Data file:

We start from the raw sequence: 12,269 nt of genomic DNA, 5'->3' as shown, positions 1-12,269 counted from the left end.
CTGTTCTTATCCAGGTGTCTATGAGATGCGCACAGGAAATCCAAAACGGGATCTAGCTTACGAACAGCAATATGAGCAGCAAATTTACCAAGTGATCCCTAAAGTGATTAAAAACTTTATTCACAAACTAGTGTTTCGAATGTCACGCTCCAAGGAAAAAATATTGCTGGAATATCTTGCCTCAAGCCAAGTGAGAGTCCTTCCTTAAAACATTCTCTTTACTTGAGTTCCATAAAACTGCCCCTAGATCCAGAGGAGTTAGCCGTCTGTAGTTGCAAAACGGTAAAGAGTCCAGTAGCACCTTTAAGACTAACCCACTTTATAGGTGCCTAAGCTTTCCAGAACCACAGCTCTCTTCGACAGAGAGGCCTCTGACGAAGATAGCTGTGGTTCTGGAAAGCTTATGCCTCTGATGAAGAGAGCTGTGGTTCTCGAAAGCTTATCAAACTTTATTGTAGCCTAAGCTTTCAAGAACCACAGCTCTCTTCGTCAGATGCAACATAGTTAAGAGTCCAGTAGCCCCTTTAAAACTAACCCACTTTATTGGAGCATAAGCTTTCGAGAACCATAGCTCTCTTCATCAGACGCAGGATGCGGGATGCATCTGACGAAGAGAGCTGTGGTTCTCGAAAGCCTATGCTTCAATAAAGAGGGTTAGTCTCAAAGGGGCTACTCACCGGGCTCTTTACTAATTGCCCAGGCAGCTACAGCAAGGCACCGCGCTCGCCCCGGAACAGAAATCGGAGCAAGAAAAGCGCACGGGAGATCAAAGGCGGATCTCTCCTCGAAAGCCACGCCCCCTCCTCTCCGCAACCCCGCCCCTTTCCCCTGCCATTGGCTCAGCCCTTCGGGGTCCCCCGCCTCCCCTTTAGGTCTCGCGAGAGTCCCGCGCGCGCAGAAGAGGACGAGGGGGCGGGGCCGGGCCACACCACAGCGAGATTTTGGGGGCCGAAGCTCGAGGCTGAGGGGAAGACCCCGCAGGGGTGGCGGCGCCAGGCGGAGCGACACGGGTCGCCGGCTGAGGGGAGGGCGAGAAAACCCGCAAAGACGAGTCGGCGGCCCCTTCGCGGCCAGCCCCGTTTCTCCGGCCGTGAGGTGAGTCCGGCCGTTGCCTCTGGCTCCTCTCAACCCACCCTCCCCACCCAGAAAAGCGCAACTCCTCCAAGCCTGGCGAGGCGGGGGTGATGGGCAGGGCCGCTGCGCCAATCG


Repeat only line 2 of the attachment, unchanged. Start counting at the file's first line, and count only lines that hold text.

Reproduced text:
CTGTTCTTATCCAGGTGTCTATGAGATGCGCACAGGAAATCCAAAACGGGATCTAGCTTACGAACAGCAATATGAGCAGCAAATTTACCAAGTGATCCCTAAAGTGATTAAAAACTTTATTCACAAACTAGTGTTTCGAATGTCACGCTCCAAGGAAAAAATATTGCTGGAATATCTTGCCTCAAGCCAAGTGAGAGTCCTTCCTTAAAACATTCTCTTTACTTGAGTTCCATAAAACTGCCCCTAGATCCAGAGGAGTTAGCCGTCTGTAGTTGCAAAACGGTAAAGAGTCCAGTAGCACCTTTAAGACTAACCCACTTTATAGGTGCCTAAGCTTTCCAGAACCACAGCTCTCTTCGACAGAGAGGCCTCTGACGAAGATAGCTGTGGTTCTGGAAAGCTTATGCCTCTGATGAAGAGAGCTGTGGTTCTCGAAAGCTTATCAAACTTTATTGTAGCCTAAGCTTTCAAGAACCACAGCTCTCTTCGTCAGATGCAACATAGTTAAGAGTCCAGTAGCCCCTTTAAAACTAACCCACTTTATTGGAGCATAAGCTTTCGAGAACCATAGCTCTCTTCATCAGACGCAGGATGCGGGATGCATCTGACGAAGAGAGCTGTGGTTCTCGAAAGCCTATGCTTCAATAAAGAGGGTTAGTCTCAAAGGGGCTACTCACCGGGCTCTTTACTAATTGCCCAGGCAGCTACAGCAAGGCACCGCGCTCGCCCCGGAACAGAAATCGGAGCAAGAAAAGCGCACGGGAGATCAAAGGCGGATCTCTCCTCGAAAGCCACGCCCCCTCCTCTCCGCAACCCCGCCCCTTTCCCCTGCCATTGGCTCAGCCCTTCGGGGTCCCCCGCCTCCCCTTTAGGTCTCGCGAGAGTCCCGCGCGCGCAGAAGAGGACGAGGGGGCGGGGCCGGGCCACACCACAGCGAGATTTTGGGGGCCGAAGCTCGAGGCTGAGGGGAAGACCCCGCAGGGGTGGCGGCGCCAGGCGGAGCGACACGGGTCGCCGGCTGAGGGGAGGGCGAGAAAACCCGCAAAGACGAGTCGGCGGCCCCTTCGCGGCCAGCCCCGTTTCTCCGGCCGTGAGGTGAGTCCGGCCGTTGCCTCTGGCTCCTCTCAACCCACCCTCCCCACCCAGAAAAGCGCAACTCCTCCAAGCCTGGCGAGGCGGGGGTGATGGGCAGGGCCGCTGCGCCAATCG